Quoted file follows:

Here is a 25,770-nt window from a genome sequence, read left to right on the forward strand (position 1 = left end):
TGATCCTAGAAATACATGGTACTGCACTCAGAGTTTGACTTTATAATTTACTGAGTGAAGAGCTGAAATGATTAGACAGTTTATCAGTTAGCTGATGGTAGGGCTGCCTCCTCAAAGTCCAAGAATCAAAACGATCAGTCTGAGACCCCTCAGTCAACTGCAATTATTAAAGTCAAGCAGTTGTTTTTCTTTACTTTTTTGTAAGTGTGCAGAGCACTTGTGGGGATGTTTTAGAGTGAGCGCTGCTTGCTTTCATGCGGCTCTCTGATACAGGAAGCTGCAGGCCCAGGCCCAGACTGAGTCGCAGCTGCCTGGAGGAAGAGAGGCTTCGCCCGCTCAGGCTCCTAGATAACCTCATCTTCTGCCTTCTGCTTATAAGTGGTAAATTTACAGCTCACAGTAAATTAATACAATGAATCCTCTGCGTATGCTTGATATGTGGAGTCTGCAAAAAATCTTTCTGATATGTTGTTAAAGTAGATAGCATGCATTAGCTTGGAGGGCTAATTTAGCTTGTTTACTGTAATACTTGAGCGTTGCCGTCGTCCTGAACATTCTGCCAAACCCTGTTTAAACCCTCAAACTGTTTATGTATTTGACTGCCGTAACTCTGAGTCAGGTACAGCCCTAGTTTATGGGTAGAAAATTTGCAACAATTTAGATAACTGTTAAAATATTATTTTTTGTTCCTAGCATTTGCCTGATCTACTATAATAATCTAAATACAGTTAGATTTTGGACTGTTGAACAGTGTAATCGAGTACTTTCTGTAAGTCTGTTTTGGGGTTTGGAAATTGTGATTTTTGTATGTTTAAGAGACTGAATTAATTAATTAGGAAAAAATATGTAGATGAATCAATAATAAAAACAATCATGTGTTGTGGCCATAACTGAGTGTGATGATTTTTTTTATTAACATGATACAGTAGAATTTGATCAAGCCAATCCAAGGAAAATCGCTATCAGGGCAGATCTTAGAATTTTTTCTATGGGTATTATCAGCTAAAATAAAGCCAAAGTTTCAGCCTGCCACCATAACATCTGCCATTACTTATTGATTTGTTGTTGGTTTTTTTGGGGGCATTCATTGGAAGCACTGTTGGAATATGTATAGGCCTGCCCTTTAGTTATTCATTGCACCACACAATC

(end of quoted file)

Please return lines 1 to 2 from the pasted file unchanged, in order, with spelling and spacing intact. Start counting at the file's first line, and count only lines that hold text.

Here is a 25,770-nt window from a genome sequence, read left to right on the forward strand (position 1 = left end):
TGATCCTAGAAATACATGGTACTGCACTCAGAGTTTGACTTTATAATTTACTGAGTGAAGAGCTGAAATGATTAGACAGTTTATCAGTTAGCTGATGGTAGGGCTGCCTCCTCAAAGTCCAAGAATCAAAACGATCAGTCTGAGACCCCTCAGTCAACTGCAATTATTAAAGTCAAGCAGTTGTTTTTCTTTACTTTTTTGTAAGTGTGCAGAGCACTTGTGGGGATGTTTTAGAGTGAGCGCTGCTTGCTTTCATGCGGCTCTCTGATACAGGAAGCTGCAGGCCCAGGCCCAGACTGAGTCGCAGCTGCCTGGAGGAAGAGAGGCTTCGCCCGCTCAGGCTCCTAGATAACCTCATCTTCTGCCTTCTGCTTATAAGTGGTAAATTTACAGCTCACAGTAAATTAATACAATGAATCCTCTGCGTATGCTTGATATGTGGAGTCTGCAAAAAATCTTTCTGATATGTTGTTAAAGTAGATAGCATGCATTAGCTTGGAGGGCTAATTTAGCTTGTTTACTGTAATACTTGAGCGTTGCCGTCGTCCTGAACATTCTGCCAAACCCTGTTTAAACCCTCAAACTGTTTATGTATTTGACTGCCGTAACTCTGAGTCAGGTACAGCCCTAGTTTATGGGTAGAAAATTTGCAACAATTTAGATAACTGTTAAAATATTATTTTTTGTTCCTAGCATTTGCCTGATCTACTATAATAATCTAAATACAGTTAGATTTTGGACTGTTGAACAGTGTAATCGAGTACTTTCTGTAAGTCTGTTTTGGGGTTTGGAAATTGTGATTTTTGTATGTTTAAGAGACTGAATTAATTAATTAGGAAAAAATATGTAGATGAATCAATAATAAAAACAATCATGTGTTGTGGCCATAACTGAGTGTGATGATTTTTTTTATTAACATGATACAGTAGAATTTGATCAAGCCAATCCAAGGAAAATCGCTATCAGGGCAGATCTTAGAATTTTTTCTATGGGTATTATCAGCTAAAATAAAGCCAAAGTTTCAGCCTGCCACCATAACATCTGCCATTACTTATTGATTTGTTGTTGGTTTTTTTGGGGGCATTCATTGGAAGCACTGTTGGAATATGTATAGGCCTGCCCTTTAGTTATTCATTGCACCACACAATC